Rollin, Jean

Rollin, Jean (1938–)

(pop culture)

Jean Rollin, a French horror movie director, is best known for his production of a number of adult erotic vampire films, beginning with La Reine des Vampires (Queen of the Vampires) in 1967. Rollin entered the film industry as a teenager in 1955 as an assistant director working on animated films. A short time later he produced his first film, a short entitled Le Amours Jaunes. In 1965 he met American producer Sam Selsky. Selsky asked him to put together a half-hour short to run with one of his already produced films. The resulting Le Reine des Vampires proved superior to the feature with which it ran and led Selsky to support Rollin’s first feature film, Voil des Vampires (Rape of the Vampires), which met with relative commercial success. In this film, into which most of Le Reine des Vampires was edited, he established what was to be the hallmark of his subsequent work—a preference for visual effects that carry the film’s message and dominate the often weak story lines. His first feature, in fact, has a rather flimsy plot about the attempt to free two women from a vampire’s curse. It enjoyed success, in large part, because of the sexual scenes—the audiences reacted to a decade of rather strict censorship during the reign of Charles de Gaulle.

Rollin followed the success of his first work with his first color feature, in 1969 La Nue Vampire (released in English as The Nude Vampire or The Naked Vampire) and in 1970 one of his more heralded productions, Le Frisson des Vampires (released in English as Sex and the Vampire or Vampire Thrills). Le Frisson des Vampires concerned a young couple who encounter the vampire Isolde, who makes her first appearance in a suit of chain mail and thigh-high leather boots. Again the visual imagery overshadowed the plot, and Rollin saturated the audience with his portrayal of vampirism as a perverse form of sexuality.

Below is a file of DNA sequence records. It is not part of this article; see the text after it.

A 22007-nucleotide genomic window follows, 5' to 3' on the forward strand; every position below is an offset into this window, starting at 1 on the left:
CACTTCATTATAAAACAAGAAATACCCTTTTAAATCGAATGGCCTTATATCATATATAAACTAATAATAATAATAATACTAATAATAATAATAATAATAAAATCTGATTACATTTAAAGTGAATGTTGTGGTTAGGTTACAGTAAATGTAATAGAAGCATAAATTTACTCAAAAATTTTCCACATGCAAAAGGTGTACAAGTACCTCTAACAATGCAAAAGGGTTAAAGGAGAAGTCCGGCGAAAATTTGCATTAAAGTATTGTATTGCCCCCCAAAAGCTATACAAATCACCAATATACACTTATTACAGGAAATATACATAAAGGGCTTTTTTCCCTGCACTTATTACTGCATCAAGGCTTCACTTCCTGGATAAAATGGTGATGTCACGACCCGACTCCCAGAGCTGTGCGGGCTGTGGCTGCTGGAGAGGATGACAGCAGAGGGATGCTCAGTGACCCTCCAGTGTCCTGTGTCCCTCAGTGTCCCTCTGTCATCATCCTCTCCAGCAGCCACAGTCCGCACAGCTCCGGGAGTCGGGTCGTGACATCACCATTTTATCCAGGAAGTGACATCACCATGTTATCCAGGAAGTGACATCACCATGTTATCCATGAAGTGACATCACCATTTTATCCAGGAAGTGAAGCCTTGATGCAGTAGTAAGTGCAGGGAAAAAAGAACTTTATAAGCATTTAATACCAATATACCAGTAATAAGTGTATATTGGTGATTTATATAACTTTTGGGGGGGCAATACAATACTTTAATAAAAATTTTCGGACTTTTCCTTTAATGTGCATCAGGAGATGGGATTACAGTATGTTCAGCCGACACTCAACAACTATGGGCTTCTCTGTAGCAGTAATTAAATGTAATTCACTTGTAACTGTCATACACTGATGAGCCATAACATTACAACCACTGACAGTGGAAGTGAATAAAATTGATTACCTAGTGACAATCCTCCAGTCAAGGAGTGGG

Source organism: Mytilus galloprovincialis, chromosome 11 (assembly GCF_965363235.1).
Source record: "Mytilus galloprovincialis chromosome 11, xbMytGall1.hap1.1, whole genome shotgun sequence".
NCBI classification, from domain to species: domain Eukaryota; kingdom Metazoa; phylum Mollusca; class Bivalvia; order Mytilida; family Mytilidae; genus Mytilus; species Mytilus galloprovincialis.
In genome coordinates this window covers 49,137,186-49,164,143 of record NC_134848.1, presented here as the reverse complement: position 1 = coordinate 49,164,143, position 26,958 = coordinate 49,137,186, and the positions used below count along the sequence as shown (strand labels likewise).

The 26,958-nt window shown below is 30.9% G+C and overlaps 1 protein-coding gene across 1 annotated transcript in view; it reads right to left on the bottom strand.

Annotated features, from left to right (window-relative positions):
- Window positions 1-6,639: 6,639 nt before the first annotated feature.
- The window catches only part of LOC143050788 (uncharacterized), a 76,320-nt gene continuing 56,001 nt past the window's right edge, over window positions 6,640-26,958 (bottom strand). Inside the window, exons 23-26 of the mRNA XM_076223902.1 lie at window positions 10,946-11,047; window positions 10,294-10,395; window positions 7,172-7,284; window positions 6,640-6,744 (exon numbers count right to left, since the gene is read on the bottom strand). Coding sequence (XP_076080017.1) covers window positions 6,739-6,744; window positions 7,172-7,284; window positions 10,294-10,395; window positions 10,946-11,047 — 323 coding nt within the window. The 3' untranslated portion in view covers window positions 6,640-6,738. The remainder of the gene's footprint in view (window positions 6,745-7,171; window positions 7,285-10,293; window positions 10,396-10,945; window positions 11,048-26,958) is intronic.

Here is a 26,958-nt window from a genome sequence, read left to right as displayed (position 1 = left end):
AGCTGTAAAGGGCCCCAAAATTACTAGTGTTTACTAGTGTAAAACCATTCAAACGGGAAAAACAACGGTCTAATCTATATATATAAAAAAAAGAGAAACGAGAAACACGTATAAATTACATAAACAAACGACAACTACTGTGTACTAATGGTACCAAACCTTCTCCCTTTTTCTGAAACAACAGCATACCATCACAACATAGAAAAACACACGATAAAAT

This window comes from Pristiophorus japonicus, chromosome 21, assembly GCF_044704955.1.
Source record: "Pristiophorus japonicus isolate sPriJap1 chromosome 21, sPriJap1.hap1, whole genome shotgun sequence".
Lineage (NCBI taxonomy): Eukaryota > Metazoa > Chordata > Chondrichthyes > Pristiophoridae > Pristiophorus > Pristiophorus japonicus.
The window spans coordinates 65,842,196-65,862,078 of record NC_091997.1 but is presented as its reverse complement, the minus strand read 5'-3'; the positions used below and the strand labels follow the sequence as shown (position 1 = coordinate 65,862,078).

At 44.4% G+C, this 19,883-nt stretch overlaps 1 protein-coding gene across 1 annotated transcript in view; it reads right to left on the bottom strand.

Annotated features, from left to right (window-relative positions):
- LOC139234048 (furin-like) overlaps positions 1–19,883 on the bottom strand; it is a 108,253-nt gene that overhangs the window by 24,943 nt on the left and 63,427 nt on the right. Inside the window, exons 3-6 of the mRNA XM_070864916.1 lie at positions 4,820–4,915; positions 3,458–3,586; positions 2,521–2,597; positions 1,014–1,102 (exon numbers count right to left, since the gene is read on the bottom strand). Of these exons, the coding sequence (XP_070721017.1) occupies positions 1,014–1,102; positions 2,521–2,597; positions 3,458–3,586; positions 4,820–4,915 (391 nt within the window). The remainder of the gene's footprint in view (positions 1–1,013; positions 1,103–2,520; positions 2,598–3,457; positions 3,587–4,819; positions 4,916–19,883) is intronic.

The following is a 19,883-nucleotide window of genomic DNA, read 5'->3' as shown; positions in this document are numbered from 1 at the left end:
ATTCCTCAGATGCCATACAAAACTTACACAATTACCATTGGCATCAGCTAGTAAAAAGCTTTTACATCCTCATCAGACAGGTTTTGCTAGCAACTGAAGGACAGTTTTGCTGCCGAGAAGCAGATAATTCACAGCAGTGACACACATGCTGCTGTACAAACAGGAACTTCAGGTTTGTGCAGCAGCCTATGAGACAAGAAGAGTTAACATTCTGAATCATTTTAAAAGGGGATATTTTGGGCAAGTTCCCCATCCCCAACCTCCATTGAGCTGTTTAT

By the time of his third film he had assembled a group of specialists who assisted him through the 1970s in a series of low-budget productions. He regularly returned to the vampire theme feeling that vampirism provided an effective vehicle for portraying erotic themes. In 1971 he directed Le Cult du Vampire, followed in 1972 by Requim pour un Vampire (also released as Vierges et Vampires and Caged Virgins). Rollin also directed a number of horror and adult features. In 1974 he produced Levres de Sang (Lips of Blood) and followed it in 1979 with Fascination and in 1982 with La Morte-Vivante. Fascination featured a cult of vampire women (a theme Rollin had used in earlier films) that conducted ritual sacrifices of men in a remote castle home. His last vampire movie concerned a dead woman revived as the result of a chemical waste spillage. She began attacking people to drink their blood, an appetite that grew stronger as the film progressed. In his spare time Rollin authored several horror-fantasy novels.

He continued to make movies through the 1980s and into the 1990s and currently lives in Paris. In the 1990s he returned to the vampire theme with The Vampire Orphanes (1996) that told the story of two girls who were blind orphans by day but turned into and bloodthirsty vampires by night. He also released a oversized volume of essays on his vampire movies illustrated with numerous stills. His most recent encounter with vampires, La fiancée de Dracula (2000) has a vampire hunter tracking down Dracula‘s vampire descendents in the contemporary world.

Sources:

“Blood Poetry: The Cinema of Jean Rollin.” Special issue of Kinoeye: New Perspectives on European Cinema 2, 7 (April 2002). Posted at http://www.kinoeye.org/index_02_07.php. Accessed on April 11, 2010.
Flynn, John L. Cinematic Vampires: The Living Dead on Film, Television, from The Devils Castle (1896) to Bram Stoker’s Dracula (1992). Jefferson, ND: McFarland & Company, 1992. 320 pp.
“Lust at First Bite.” The Dark Side (July 1992): 5–10.

Pirie, David. The Vampire Cinema. London: Hamlyn, 1977. 175 pp.

Rollin, Jean. Virgins & Vampires. Edited by Peter Blumenstock. Schwenningen, Germany: Crippled Dick Hot Wax, 1997. 153 pp.